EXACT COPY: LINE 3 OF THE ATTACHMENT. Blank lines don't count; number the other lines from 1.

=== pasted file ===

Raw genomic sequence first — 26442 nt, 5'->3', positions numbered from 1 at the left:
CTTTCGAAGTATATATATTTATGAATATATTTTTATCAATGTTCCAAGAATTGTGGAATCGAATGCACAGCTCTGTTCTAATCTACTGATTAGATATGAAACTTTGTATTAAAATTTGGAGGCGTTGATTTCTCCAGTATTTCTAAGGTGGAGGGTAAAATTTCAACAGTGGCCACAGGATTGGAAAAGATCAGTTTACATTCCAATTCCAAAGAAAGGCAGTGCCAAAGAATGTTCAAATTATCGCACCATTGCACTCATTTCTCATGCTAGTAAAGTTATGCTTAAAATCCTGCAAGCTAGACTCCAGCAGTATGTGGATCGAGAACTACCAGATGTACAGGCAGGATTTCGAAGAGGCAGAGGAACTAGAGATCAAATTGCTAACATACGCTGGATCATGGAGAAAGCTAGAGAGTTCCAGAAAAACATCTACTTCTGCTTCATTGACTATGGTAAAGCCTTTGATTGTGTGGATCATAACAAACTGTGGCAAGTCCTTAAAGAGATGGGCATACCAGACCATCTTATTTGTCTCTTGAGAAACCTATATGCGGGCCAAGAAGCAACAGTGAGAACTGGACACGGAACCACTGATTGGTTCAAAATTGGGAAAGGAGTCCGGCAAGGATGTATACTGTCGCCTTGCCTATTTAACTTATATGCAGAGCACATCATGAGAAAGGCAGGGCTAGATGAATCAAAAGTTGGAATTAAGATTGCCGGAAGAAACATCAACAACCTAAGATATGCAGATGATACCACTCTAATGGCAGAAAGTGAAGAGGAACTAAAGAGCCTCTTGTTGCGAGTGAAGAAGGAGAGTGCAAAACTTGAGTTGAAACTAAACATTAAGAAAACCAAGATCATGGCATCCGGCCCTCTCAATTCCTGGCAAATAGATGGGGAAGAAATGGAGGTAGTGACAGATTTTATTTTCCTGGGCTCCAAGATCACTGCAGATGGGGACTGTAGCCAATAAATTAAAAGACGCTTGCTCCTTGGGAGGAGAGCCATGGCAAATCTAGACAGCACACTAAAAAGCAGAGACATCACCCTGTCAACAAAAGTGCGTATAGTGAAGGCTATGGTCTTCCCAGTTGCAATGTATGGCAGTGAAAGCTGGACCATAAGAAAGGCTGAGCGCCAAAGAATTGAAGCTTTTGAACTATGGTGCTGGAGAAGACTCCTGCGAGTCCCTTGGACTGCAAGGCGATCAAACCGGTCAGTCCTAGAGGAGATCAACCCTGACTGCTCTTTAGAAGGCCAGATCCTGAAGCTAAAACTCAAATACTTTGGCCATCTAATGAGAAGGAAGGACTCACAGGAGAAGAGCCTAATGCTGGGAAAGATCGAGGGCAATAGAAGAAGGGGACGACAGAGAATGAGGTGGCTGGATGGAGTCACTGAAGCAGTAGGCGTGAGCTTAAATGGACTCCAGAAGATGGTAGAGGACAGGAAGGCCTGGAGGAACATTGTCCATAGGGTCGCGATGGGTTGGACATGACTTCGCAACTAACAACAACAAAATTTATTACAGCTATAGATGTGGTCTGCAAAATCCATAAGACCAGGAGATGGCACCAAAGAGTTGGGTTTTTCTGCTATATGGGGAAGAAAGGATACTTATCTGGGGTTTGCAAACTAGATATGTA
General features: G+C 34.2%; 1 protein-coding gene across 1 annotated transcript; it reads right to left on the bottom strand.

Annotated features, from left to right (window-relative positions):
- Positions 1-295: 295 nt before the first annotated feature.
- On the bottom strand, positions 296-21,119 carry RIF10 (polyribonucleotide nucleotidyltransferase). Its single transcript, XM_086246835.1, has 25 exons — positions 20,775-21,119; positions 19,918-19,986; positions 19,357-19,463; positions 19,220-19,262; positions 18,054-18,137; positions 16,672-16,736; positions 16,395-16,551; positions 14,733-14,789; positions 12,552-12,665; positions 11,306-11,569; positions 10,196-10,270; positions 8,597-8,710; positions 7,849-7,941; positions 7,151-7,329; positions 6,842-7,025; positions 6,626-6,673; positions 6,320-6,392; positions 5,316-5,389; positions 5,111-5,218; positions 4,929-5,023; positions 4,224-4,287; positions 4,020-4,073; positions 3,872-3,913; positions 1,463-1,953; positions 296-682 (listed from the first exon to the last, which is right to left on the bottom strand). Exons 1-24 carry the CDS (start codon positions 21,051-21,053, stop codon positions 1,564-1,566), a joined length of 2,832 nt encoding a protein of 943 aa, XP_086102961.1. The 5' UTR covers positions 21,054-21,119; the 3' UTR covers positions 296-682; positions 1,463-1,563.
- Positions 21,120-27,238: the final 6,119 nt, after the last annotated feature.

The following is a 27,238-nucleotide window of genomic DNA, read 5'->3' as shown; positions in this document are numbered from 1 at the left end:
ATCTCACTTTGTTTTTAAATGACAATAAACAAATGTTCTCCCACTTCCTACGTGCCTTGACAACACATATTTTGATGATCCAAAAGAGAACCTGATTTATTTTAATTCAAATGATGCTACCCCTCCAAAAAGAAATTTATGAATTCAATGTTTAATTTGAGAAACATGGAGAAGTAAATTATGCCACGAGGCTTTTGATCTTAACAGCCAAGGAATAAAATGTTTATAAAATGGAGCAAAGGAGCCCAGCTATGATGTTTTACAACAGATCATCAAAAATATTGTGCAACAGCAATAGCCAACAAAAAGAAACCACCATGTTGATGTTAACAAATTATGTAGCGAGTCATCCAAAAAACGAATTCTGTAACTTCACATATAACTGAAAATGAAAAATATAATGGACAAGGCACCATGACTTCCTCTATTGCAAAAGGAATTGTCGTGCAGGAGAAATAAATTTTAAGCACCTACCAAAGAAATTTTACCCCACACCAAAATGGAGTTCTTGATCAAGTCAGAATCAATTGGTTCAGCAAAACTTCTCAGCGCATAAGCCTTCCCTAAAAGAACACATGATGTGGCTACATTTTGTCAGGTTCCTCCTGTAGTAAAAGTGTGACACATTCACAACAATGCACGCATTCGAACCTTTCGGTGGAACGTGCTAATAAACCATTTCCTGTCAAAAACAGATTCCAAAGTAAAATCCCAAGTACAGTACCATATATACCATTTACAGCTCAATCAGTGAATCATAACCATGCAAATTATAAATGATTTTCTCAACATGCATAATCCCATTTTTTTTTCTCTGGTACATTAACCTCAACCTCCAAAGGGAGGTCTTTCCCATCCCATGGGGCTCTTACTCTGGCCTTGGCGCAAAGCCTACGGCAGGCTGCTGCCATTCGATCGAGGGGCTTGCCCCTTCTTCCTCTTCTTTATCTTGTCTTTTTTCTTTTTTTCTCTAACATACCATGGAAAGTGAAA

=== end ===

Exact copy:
General features: G+C 34.2%; 1 protein-coding gene across 1 annotated transcript; it reads right to left on the bottom strand.